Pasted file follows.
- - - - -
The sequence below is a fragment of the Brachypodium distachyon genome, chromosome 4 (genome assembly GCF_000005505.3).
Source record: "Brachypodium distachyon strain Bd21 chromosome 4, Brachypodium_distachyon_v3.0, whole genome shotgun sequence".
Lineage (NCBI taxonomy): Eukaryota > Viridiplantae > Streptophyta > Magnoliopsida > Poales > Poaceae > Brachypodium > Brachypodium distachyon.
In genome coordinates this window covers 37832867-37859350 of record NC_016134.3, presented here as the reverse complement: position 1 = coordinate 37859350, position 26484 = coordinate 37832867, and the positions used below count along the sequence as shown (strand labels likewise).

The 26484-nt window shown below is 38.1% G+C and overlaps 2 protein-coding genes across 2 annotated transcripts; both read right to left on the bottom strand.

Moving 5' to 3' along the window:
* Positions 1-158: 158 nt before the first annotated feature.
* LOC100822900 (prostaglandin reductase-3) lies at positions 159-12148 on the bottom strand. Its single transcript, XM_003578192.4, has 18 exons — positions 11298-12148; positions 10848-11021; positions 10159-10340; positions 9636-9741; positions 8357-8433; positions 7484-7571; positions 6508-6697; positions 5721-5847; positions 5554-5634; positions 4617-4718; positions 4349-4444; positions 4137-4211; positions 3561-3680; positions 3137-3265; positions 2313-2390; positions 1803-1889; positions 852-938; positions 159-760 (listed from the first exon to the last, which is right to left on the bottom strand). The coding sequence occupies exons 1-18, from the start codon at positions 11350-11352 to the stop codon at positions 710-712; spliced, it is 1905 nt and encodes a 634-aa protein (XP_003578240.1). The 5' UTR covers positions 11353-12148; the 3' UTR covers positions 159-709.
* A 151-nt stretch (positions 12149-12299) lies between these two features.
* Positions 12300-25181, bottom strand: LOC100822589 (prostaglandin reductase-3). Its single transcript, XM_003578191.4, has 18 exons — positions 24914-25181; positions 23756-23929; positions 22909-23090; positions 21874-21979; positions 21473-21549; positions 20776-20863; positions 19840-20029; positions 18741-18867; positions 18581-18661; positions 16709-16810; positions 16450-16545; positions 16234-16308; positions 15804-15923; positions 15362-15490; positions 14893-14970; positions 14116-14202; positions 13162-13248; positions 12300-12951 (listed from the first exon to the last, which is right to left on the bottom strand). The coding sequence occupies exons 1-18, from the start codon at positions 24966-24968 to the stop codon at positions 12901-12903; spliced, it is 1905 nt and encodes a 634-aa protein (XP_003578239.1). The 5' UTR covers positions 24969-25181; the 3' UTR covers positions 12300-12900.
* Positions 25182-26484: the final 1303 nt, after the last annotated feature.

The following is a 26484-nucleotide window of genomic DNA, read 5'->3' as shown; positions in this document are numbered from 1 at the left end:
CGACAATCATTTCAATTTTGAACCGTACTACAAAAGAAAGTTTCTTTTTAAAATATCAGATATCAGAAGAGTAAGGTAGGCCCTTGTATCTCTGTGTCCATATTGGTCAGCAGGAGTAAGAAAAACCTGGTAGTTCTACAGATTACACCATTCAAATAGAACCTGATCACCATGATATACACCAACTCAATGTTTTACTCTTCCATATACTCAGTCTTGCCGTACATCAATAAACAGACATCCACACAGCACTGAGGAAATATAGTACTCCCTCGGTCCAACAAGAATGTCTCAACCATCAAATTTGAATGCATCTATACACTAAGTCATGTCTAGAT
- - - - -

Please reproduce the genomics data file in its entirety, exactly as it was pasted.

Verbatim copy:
The sequence below is a fragment of the Brachypodium distachyon genome, chromosome 4 (genome assembly GCF_000005505.3).
Source record: "Brachypodium distachyon strain Bd21 chromosome 4, Brachypodium_distachyon_v3.0, whole genome shotgun sequence".
Lineage (NCBI taxonomy): Eukaryota > Viridiplantae > Streptophyta > Magnoliopsida > Poales > Poaceae > Brachypodium > Brachypodium distachyon.
In genome coordinates this window covers 37832867-37859350 of record NC_016134.3, presented here as the reverse complement: position 1 = coordinate 37859350, position 26484 = coordinate 37832867, and the positions used below count along the sequence as shown (strand labels likewise).

The 26484-nt window shown below is 38.1% G+C and overlaps 2 protein-coding genes across 2 annotated transcripts; both read right to left on the bottom strand.

Moving 5' to 3' along the window:
* Positions 1-158: 158 nt before the first annotated feature.
* LOC100822900 (prostaglandin reductase-3) lies at positions 159-12148 on the bottom strand. Its single transcript, XM_003578192.4, has 18 exons — positions 11298-12148; positions 10848-11021; positions 10159-10340; positions 9636-9741; positions 8357-8433; positions 7484-7571; positions 6508-6697; positions 5721-5847; positions 5554-5634; positions 4617-4718; positions 4349-4444; positions 4137-4211; positions 3561-3680; positions 3137-3265; positions 2313-2390; positions 1803-1889; positions 852-938; positions 159-760 (listed from the first exon to the last, which is right to left on the bottom strand). The coding sequence occupies exons 1-18, from the start codon at positions 11350-11352 to the stop codon at positions 710-712; spliced, it is 1905 nt and encodes a 634-aa protein (XP_003578240.1). The 5' UTR covers positions 11353-12148; the 3' UTR covers positions 159-709.
* A 151-nt stretch (positions 12149-12299) lies between these two features.
* Positions 12300-25181, bottom strand: LOC100822589 (prostaglandin reductase-3). Its single transcript, XM_003578191.4, has 18 exons — positions 24914-25181; positions 23756-23929; positions 22909-23090; positions 21874-21979; positions 21473-21549; positions 20776-20863; positions 19840-20029; positions 18741-18867; positions 18581-18661; positions 16709-16810; positions 16450-16545; positions 16234-16308; positions 15804-15923; positions 15362-15490; positions 14893-14970; positions 14116-14202; positions 13162-13248; positions 12300-12951 (listed from the first exon to the last, which is right to left on the bottom strand). The coding sequence occupies exons 1-18, from the start codon at positions 24966-24968 to the stop codon at positions 12901-12903; spliced, it is 1905 nt and encodes a 634-aa protein (XP_003578239.1). The 5' UTR covers positions 24969-25181; the 3' UTR covers positions 12300-12900.
* Positions 25182-26484: the final 1303 nt, after the last annotated feature.

The following is a 26484-nucleotide window of genomic DNA, read 5'->3' as shown; positions in this document are numbered from 1 at the left end:
CGACAATCATTTCAATTTTGAACCGTACTACAAAAGAAAGTTTCTTTTTAAAATATCAGATATCAGAAGAGTAAGGTAGGCCCTTGTATCTCTGTGTCCATATTGGTCAGCAGGAGTAAGAAAAACCTGGTAGTTCTACAGATTACACCATTCAAATAGAACCTGATCACCATGATATACACCAACTCAATGTTTTACTCTTCCATATACTCAGTCTTGCCGTACATCAATAAACAGACATCCACACAGCACTGAGGAAATATAGTACTCCCTCGGTCCAACAAGAATGTCTCAACCATCAAATTTGAATGCATCTATACACTAAGTCATGTCTAGAT